Immunity when you’re a witness for the prosecution

On Behalf of | Nov 2, 2018 | Federal Crimes

What does it mean when a prosecutor offers you immunity in exchange for your testimony about a crime or a potential crime?

It depends. Generally speaking, the prosecutor may offer you transactional immunity or use immunity. The difference between them is significant.

Transactional immunity is the broadest kind of immunity you can be offered. With transactional immunity in place, you’re protected from prosecution over any issue related to your testimony. It does not, however, protect you from prosecution for crimes that were unrelated to your testimony.

For example, imagine that you worked for a doctor that was selling prescriptions. You’re given transactional immunity for your testimony, during which you admit that you helped the doctor falsify Medicare records to hide his illegal sales. The prosecutor couldn’t turn around and charge you based on that admission.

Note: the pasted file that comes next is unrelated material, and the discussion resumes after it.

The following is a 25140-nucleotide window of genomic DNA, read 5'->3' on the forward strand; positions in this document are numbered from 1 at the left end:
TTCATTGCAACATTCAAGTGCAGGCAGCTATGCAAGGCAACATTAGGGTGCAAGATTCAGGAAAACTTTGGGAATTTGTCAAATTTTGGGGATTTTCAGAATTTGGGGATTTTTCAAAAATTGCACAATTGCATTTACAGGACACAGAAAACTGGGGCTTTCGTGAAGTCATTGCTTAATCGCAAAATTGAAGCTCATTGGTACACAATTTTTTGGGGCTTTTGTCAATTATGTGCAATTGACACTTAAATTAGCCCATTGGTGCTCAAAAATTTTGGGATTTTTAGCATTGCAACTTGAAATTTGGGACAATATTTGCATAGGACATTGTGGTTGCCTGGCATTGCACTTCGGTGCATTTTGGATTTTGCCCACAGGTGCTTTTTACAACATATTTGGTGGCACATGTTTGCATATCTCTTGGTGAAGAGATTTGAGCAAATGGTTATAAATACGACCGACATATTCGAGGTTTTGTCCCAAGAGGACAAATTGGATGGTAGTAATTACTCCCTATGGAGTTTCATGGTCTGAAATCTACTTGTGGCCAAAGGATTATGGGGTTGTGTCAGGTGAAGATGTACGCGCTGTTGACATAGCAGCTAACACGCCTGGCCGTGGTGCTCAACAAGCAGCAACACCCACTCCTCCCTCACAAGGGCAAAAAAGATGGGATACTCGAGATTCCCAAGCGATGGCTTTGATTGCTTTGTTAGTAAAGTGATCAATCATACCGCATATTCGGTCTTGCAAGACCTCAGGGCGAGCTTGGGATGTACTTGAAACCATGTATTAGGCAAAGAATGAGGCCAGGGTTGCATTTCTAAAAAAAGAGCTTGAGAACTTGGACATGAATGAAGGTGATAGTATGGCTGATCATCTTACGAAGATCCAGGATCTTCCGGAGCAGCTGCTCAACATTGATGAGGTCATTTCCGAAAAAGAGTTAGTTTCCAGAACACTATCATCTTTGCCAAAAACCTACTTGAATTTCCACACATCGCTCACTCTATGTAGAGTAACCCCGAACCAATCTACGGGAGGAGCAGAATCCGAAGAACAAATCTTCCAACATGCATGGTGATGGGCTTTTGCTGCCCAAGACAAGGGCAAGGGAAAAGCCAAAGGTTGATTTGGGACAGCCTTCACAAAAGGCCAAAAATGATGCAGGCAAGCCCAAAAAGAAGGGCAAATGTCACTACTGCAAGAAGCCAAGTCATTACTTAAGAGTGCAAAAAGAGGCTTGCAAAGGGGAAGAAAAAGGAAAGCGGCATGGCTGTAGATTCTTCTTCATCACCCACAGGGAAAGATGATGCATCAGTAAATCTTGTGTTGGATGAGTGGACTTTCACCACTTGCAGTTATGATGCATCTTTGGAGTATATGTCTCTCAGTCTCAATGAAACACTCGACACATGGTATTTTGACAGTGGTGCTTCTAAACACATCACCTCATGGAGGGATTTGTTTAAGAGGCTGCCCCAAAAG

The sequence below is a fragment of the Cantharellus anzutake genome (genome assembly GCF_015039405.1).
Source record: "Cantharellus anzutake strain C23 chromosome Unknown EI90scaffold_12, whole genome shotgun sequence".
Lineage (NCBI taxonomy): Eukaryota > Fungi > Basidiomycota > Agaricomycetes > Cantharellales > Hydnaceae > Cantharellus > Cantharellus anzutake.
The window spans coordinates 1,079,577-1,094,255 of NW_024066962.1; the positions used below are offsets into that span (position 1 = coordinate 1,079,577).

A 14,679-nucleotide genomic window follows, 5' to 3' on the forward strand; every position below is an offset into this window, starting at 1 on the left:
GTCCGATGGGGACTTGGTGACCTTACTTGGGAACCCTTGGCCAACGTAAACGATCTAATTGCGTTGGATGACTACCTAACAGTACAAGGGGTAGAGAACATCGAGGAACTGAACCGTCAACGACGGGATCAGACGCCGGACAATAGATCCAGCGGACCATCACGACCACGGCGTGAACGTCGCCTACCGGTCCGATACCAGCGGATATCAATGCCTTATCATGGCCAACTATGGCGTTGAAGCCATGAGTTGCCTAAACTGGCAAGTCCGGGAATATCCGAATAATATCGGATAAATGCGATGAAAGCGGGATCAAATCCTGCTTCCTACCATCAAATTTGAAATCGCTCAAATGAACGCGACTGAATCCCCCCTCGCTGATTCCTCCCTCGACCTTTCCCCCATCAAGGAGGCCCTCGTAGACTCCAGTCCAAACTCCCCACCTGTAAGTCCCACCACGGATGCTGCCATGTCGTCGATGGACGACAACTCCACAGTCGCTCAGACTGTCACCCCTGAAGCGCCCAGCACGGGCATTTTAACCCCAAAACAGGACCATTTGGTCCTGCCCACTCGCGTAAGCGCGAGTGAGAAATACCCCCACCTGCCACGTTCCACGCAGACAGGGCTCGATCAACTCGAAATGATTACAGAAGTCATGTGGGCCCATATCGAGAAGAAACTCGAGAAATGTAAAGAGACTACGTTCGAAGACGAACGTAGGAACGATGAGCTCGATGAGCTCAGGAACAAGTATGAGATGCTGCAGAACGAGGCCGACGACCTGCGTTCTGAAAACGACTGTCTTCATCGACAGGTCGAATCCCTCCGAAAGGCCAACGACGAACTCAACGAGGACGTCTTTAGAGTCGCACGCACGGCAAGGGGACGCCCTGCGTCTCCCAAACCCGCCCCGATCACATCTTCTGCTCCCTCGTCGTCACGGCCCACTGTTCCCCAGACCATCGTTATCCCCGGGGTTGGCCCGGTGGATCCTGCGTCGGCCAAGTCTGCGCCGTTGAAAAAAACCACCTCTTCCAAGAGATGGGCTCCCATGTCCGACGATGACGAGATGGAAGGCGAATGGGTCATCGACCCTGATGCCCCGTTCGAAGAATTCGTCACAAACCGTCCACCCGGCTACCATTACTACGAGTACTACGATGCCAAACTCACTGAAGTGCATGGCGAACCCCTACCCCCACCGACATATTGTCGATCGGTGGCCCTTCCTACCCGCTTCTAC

Use immunity, on the other hand, is much more specific and narrowly defined. With use immunity, prosecutors only agree not to use your testimony against you. However, they can still prosecute you for crimes that you mention if they obtain evidence of those crimes from another source.

For example, imagine that you have to use immunity to testify against the doctor about his pill selling. You mention your assistance with Medicare fraud. Prosecutors were already aware, however, that you had committed that fraud. While prosecutors couldn’t use your testimony against you, you also wouldn’t enjoy any particular immunity from charges.

Immunity is a powerful item in the prosecution’s toolbox, but it doesn’t always confer the benefits that witnesses think it does. If you’re being offered any kind of immunity for your testimony, it’s incredibly important that you understand exactly what you are getting — and under what conditions — before you agree to testify. An experienced criminal defense attorney can help you understand your options and protect your rights.

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